At The New School, our students take charge of their academic lives.

“Our curriculum focuses on applied learning, critical and creative thought, and mastery of academic skills – what we call “deep learning” – and is, we feel, an ideal preparation for college and life beyond. We know, too, that giving students choices in the direction of their work fosters “ownership” – students feeling invested in their work, positive about themselves, and inspired to set higher and higher expectations for their work.”
Steve Roushakes, Head of School

Teachers/Advisors, the Academic Dean, and the Head of School work closely with our students and their parents to choose classes that stretch them intellectually and build skills while fulfilling their graduation requirements. Our students are given a great deal of choice, particularly in the high school, to encourage them to invest in their education. Rather than general classes (e.g., English 9, Chemistry 10, Social Studies 11), students choose from a generous selection of fascinating classes within each discipline (e.g., The Search for Self in Literature, The Chemistry of War, The Art and Science of Dreams). In essence, our curriculum focuses on applied learning and mastery of academic skills, rather than memorization of facts.

2022-2023 Course Catalog

English

Creative Nonfiction, English 1 (SW)

Feature writers take a topic and make it meaningful, adding personal experience, distinctive voice, and unique style. Your reporting will bring unengaging facts and experiences to life. You will craft profiles, personal essays, interviews, news features, reviews and more. Exploring various works representative of the genre, we will discover and make our own the extraordinary tools required to reach beyond the page and capture a reader. EQ: How can we find our authentic voices and use them to create meaningful connections?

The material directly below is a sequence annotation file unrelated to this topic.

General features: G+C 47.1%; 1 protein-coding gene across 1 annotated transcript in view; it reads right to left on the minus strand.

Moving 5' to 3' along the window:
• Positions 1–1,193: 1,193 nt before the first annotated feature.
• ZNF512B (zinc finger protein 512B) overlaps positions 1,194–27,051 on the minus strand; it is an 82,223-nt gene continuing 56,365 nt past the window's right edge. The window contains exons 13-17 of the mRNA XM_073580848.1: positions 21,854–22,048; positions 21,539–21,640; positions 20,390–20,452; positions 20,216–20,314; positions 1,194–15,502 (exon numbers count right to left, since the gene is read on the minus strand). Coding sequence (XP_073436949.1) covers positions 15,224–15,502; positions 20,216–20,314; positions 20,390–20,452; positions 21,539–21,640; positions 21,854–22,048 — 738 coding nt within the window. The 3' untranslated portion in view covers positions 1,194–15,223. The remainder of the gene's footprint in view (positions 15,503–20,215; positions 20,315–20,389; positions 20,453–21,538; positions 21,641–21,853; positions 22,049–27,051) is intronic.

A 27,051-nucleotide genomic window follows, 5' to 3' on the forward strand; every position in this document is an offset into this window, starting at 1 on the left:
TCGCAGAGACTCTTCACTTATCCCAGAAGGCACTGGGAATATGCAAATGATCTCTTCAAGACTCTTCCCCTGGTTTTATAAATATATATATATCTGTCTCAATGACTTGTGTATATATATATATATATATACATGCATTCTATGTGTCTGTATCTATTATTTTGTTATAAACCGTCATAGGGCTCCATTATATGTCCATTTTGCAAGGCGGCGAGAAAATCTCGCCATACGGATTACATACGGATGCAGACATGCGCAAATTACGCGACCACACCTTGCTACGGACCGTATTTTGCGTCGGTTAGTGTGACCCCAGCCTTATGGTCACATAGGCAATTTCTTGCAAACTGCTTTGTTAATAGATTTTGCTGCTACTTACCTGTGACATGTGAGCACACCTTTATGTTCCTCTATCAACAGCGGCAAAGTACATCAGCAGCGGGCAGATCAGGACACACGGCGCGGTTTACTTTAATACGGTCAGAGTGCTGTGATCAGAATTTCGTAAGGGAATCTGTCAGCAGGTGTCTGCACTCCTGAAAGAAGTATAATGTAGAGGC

Philosophy of the Self, English or Social Studies 2 (SW)

What does philosophy have to say about what it means to be an individual in a world full of people? In this course, we will discuss the concepts of knowledge, reality, perception, identity, consciousness, free will, belief, truth, and experience. Students will engage with selected readings through analysis and reflection as to how such concepts do or do not apply to their own experiences of existing in the world. EQ: What defines the self?

Literature of Hope, English 1(SW)

Many of us study the Holocaust, but never learn about the victims of Stalin’s cleansing of the Baltics during the same decade. In this class, we will read Between Shades of Gray  (Ruta Sepetys), the World War II-era story of 15 year old Lina, a Lithuanian teenager whose life is brutally upended when the Soviets invade the Baltics and deport her family to Siberia. We will consider both the novel and historical context to answer the question: How do we retain our humanity and compassion in the darkest times?

Why Do We Write, English 1 (SW)

The idea of writing a paper can lead to fraught trepidation, and many students have difficulty even knowing how to begin. But writing is not some ritualistic trial imposed by sadistic teachers; we teach writing because it is a central tool to making us all smarter. Composing ideas and musings into a formal paper (or even an email or journal entry) allows us to hold more concepts simultaneously so that we can consider the relationships, relevance, and implications of different ideas. This course will study the benefits of writing from the perspective of self-betterment and personal growth, looking at the way grammar, style, and structure play an integral role in honing our thinking. The exhibition will take the form of a research paper answering the essential question: Why do we write?